German Nuclear Power Plant Infected With Viruses

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The Gundremmingen nuclear power plant in Germany was infected with computer viruses, the BBC reports. The viruses were found on personal office computers and, most worryingly, in a system used to “model the movement of nuclear fuel rods.”

RWE, the firm responsible for the plant, says the plant was not in any serious danger from the infection, as these system were isolated from the wider internet and so the virus couldn’t be activated. But the very fact of the infection raises serious questions about the security of critical infrastructure.

German federal investigators are now trying to determine how exactly the plant became infected. The investigators have more than 1,000 computers to check after the infection was located on the fuel rod modelling system and on “18 USB sticks used as removable data stores on office computers.”

The virus was discovered when staff were preparing computer systems for a planned upgrade in a section that is currently offline and not producing power.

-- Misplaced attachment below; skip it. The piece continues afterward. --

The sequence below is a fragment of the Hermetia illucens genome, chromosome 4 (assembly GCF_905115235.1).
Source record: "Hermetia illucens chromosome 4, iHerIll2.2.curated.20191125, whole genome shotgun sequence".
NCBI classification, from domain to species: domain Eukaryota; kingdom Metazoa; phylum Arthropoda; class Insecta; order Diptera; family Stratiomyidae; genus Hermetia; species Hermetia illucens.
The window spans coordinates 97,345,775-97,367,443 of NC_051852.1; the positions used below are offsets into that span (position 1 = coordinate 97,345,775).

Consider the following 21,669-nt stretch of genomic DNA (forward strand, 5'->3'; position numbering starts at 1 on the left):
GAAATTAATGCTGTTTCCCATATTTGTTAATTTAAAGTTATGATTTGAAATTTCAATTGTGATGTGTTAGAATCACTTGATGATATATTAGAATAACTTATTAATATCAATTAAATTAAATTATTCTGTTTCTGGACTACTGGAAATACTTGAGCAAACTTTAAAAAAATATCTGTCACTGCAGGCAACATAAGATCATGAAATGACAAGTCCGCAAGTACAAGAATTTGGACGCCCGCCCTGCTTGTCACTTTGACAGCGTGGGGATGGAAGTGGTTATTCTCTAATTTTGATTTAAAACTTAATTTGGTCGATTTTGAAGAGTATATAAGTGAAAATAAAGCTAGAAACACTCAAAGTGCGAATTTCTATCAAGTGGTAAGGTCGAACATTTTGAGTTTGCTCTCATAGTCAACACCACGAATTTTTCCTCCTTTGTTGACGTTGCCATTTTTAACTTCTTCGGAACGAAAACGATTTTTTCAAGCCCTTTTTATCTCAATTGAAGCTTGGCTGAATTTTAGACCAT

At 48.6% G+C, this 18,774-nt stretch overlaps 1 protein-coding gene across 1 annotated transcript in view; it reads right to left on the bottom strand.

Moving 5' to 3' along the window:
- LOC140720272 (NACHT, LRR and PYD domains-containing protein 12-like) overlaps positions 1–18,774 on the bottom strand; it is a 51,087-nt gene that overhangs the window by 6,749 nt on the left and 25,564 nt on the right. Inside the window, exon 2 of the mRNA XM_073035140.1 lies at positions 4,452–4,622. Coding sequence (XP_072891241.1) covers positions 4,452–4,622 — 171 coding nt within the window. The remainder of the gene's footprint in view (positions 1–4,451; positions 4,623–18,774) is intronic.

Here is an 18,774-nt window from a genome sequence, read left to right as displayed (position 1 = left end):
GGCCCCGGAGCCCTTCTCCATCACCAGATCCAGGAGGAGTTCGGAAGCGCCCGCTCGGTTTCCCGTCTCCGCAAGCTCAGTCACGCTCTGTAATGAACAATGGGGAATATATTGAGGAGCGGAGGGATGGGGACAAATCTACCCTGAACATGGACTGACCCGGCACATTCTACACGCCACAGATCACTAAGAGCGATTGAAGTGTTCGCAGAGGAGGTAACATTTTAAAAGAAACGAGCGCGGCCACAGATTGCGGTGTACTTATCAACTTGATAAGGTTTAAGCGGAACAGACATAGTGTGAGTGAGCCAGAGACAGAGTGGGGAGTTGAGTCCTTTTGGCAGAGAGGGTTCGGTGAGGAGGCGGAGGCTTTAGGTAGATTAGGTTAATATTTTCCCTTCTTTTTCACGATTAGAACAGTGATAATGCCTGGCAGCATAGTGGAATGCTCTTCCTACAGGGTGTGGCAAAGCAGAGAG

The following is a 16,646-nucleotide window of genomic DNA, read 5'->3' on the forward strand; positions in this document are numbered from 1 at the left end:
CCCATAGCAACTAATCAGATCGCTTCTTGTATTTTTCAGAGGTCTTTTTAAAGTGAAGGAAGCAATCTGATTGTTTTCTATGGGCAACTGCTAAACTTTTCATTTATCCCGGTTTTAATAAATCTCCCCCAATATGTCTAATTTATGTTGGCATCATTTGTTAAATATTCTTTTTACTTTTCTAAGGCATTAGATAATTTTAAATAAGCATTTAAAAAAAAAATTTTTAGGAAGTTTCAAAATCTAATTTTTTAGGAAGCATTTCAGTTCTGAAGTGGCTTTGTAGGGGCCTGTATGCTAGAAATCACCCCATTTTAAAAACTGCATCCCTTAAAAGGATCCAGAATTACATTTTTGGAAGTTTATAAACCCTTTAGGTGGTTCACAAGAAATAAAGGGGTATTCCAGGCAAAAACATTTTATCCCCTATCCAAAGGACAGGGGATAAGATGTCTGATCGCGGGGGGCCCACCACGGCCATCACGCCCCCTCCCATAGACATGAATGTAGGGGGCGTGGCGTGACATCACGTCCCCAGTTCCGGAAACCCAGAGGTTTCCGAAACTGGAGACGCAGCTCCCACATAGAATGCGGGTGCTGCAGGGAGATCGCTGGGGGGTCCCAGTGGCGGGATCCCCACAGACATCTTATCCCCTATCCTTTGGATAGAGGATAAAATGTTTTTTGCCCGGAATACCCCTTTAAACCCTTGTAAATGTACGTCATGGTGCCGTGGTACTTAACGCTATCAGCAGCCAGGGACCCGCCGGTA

RWE says that no systems directly involved with control of the nuclear reactors were affected and there was no danger to the public.

“All sensitive plant areas are decoupled and designed with redundancy and protected against manipulation,” RWE said in a statement.

The infamous Conficker that wreaked havoc on the world’s computers from 2008 was one of the viruses, as well as the W32.Ramnit. Both of these are used to steal data and security credentials. Because the systems were isolated from the internet the viruses weren’t able to activate and transmit stolen data, RWE said.

Power plants and other critical infrastructure installations often get infected by viruses, said Mikko Hypponen, chief research officer at F-Secure. Usually, such infections cause little damage, he added.


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